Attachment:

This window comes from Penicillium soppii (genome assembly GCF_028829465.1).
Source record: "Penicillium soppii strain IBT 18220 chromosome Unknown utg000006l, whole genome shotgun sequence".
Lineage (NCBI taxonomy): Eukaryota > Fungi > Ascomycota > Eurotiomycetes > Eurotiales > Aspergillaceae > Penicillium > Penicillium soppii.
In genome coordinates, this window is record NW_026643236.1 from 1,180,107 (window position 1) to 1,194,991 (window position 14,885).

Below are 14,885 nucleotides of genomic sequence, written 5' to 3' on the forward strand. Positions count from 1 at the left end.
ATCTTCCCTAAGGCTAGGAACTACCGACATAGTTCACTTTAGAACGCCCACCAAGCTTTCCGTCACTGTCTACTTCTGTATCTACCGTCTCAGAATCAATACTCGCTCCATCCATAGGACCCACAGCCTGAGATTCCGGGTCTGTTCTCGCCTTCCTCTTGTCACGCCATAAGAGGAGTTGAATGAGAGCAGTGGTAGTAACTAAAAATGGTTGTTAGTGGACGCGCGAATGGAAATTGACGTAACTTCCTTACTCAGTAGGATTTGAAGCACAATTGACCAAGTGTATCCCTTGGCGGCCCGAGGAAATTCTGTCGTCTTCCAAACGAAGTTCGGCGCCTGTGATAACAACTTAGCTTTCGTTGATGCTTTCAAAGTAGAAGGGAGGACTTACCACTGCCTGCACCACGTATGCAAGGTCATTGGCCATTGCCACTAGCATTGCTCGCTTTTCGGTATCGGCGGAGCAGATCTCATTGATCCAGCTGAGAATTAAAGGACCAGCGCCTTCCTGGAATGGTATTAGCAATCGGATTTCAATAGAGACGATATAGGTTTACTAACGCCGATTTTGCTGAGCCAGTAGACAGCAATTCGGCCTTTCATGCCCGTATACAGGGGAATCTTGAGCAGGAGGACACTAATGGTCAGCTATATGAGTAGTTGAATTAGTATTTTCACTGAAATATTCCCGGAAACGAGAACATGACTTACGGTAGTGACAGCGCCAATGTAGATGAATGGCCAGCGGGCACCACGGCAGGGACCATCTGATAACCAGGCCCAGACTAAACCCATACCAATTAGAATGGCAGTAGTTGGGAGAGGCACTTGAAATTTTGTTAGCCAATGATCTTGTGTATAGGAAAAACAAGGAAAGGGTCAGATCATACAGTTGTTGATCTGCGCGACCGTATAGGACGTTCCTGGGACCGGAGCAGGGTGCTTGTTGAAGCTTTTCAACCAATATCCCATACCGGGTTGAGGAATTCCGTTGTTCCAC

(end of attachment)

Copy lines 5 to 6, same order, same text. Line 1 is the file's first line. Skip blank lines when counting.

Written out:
Below are 14,885 nucleotides of genomic sequence, written 5' to 3' on the forward strand. Positions count from 1 at the left end.
ATCTTCCCTAAGGCTAGGAACTACCGACATAGTTCACTTTAGAACGCCCACCAAGCTTTCCGTCACTGTCTACTTCTGTATCTACCGTCTCAGAATCAATACTCGCTCCATCCATAGGACCCACAGCCTGAGATTCCGGGTCTGTTCTCGCCTTCCTCTTGTCACGCCATAAGAGGAGTTGAATGAGAGCAGTGGTAGTAACTAAAAATGGTTGTTAGTGGACGCGCGAATGGAAATTGACGTAACTTCCTTACTCAGTAGGATTTGAAGCACAATTGACCAAGTGTATCCCTTGGCGGCCCGAGGAAATTCTGTCGTCTTCCAAACGAAGTTCGGCGCCTGTGATAACAACTTAGCTTTCGTTGATGCTTTCAAAGTAGAAGGGAGGACTTACCACTGCCTGCACCACGTATGCAAGGTCATTGGCCATTGCCACTAGCATTGCTCGCTTTTCGGTATCGGCGGAGCAGATCTCATTGATCCAGCTGAGAATTAAAGGACCAGCGCCTTCCTGGAATGGTATTAGCAATCGGATTTCAATAGAGACGATATAGGTTTACTAACGCCGATTTTGCTGAGCCAGTAGACAGCAATTCGGCCTTTCATGCCCGTATACAGGGGAATCTTGAGCAGGAGGACACTAATGGTCAGCTATATGAGTAGTTGAATTAGTATTTTCACTGAAATATTCCCGGAAACGAGAACATGACTTACGGTAGTGACAGCGCCAATGTAGATGAATGGCCAGCGGGCACCACGGCAGGGACCATCTGATAACCAGGCCCAGACTAAACCCATACCAATTAGAATGGCAGTAGTTGGGAGAGGCACTTGAAATTTTGTTAGCCAATGATCTTGTGTATAGGAAAAACAAGGAAAGGGTCAGATCATACAGTTGTTGATCTGCGCGACCGTATAGGACGTTCCTGGGACCGGAGCAGGGTGCTTGTTGAAGCTTTTCAACCAATATCCCATACCGGGTTGAGGAATTCCGTTGTTCCAC